The pump laser used in our experiments is a CW ytterbium-doped fiber laser delivering up to 20 W average power at the wavelength λp of 1064 nm with a line width of 0.5 nm. The output of the fiber laser was collimated and launched into a 400 m long PCF with a zero-dispersion wavelength of 1062 nm and a nonlinear coefficient γ of 10 /W/km. The output spectrum measured for a launched power of 10 W is displayed in Fig. 1(a) . It spans from about 900 to 1300 nm, with an average output power of 2.2 W. It is now commonly accepted in the literature that for λ > λp, the spectrum is mainly composed of solitons (in fibers with a single zero-dispersion wavelength), and for λ < λp, it is mainly made of dispersive and trapped dispersive waves [10,12,13]. In order to study the temporal properties of the most powerful pulses (i.e. the solitons located in the long-wavelength side of the supercontinuum), we used a setup similar to that used in pulsed pumping condition . To this end, a long-pass spectral filter with a cut-off wavelength of 1200 nm was placed at the output of the fiber. The filtered light beam was then sent to a 12 GHz photodiode linked to a 2 GHz analogical oscilloscope with 10 GSamples/s. Figure 1(b) shows the temporal trace recorded on the oscilloscope and Fig. 1(c) is a close-up of this recording. It corresponds to a large number of experimental acquisitions represented end to end over a total temporal window of 0.35 ms. These experimental recordings show rare peaks, randomly distributed in time and whose intensity is clearly stronger (two to three times) that the surrounding peak mean amplitude. The probability density function (PDF) of this trace is represented in Fig. 1(d). In order to ensure that we account for pulses and not background noise in the statistical study, we only considered spikes with a power larger than a given threshold. This threshold value corresponds to red rectangles in Figs. 2(b), (c) and (d) . Figure 1(d) shows that powerful and rare temporal events are generated and that they exhibit an L-shaped statistical curve. In logarithmic scale, the evolution of the PDF is quasi-linear, indicating a quasi-exponential behaviour in the linear scale (L-shape). The shape of our experimental PDF [Fig. 1(d)] does not depict a bell-shape profile which is characteristic of Akhmediev breathers [15,16].
In pulsed pumping schemes, these kind of rare events have been called ORWs  for their statistical similarities with the ocean rogue waves. Based on this criterion, one could also names our experimental extreme events ORWs. However, ORWs observed in Refs [5,14] are giant solitons that are ejected from the pump packet. We will show, in the following, that in the CW pumping scheme, these ORWs come from the collision of two propagating intense solitons. Thus the mechanism of ORW emergence, in our situation, is drastically different from the one of pulsed pumping even if the PDF feature remains similar.
As discussed previously, the most relevant criteria for characterizing the extreme events is the study of the PDF. In order to reproduce such a PDF and try to identify the mechanism responsible of the emergence of these ORW, we performed numerical simulations.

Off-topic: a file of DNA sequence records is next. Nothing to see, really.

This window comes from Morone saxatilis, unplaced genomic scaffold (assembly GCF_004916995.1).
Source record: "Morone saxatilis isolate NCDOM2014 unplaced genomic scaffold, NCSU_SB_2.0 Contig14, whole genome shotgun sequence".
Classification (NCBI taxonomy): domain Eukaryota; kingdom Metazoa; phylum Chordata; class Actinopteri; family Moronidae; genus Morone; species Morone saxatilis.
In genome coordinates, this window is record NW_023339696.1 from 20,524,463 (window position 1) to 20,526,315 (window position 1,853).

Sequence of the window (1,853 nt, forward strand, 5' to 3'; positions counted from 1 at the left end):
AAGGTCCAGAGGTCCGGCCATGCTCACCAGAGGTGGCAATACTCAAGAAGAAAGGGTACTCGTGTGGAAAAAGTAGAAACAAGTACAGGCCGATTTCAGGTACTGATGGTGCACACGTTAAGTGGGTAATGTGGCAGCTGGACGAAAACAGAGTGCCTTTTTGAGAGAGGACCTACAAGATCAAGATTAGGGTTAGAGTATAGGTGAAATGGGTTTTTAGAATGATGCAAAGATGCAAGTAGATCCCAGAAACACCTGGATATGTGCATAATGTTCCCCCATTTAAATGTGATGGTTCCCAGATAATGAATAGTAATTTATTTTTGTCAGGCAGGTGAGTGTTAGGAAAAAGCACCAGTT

3. Numerical simulations
To get a deep insight on the formation of rare events in the temporal domain, we integrated the following generalized nonlinear Schrödinger equation which takes into account the third-order dispersion and Raman terms:17]). We checked that higher dispersion orders as well as higher nonlinear effects such as self-steepening have no noticeable impact on the results. The pump laser was taken as a plane wave, with additional white Gaussian noise corresponding to half photon per mode. We used 32768 points in a temporal window of 109 ps. This resolution corresponds to a good trade-off between time consuming and to the wrapping associated with the used split step Fourier method. It is important to note that the values of all fiber parameters (dispersion, attenuation, length and nonlinearity) as well as input pump characteristics have been chosen as close as in the experiments. All these values are listed in Fig. 2 caption. In order to account for the experimental long integration time imposed by the optical spectrum analyzer, an averaging procedure has been used numerically . Figure 2(a) shows the numerical spectrum obtained by averaging 100 simulations corresponding to 100 different realizations of the initial input noise. The agreement between the experimental [Fig. 1(a)] and numerical [Fig. 2(a)] spectra is excellent. An example of simulated temporal output fiber intensity is displayed in Fig. 2(b) and the corresponding PDF is plotted in Fig. 2(c). The same qualitative features as in experiments are found. Rare and strong power temporal events are observed. The numerical PDF [Fig. 2(c)] depicts an L-shaped statistical profile in linear scale [Fig. 2(c)]. This numerical curve doesn't agree with the probability distribution obtained for the exact solutions of the nonlinear Schrödinger equation (NLSE) also called Akhmediev breathers . This is not surprising since in the Eq. (1) used here, Raman and third-order dispersion effects are added with respect to the NLSE studied in . Thus, the nature of the extreme waves presented here are different from the ones discussed in these Refs. The good qualitative agreement between experimental and numerical results on both spectral and temporal aspects allows us to investigate numerically the temporal formation of optical rogue waves, which is not accessible experimentally.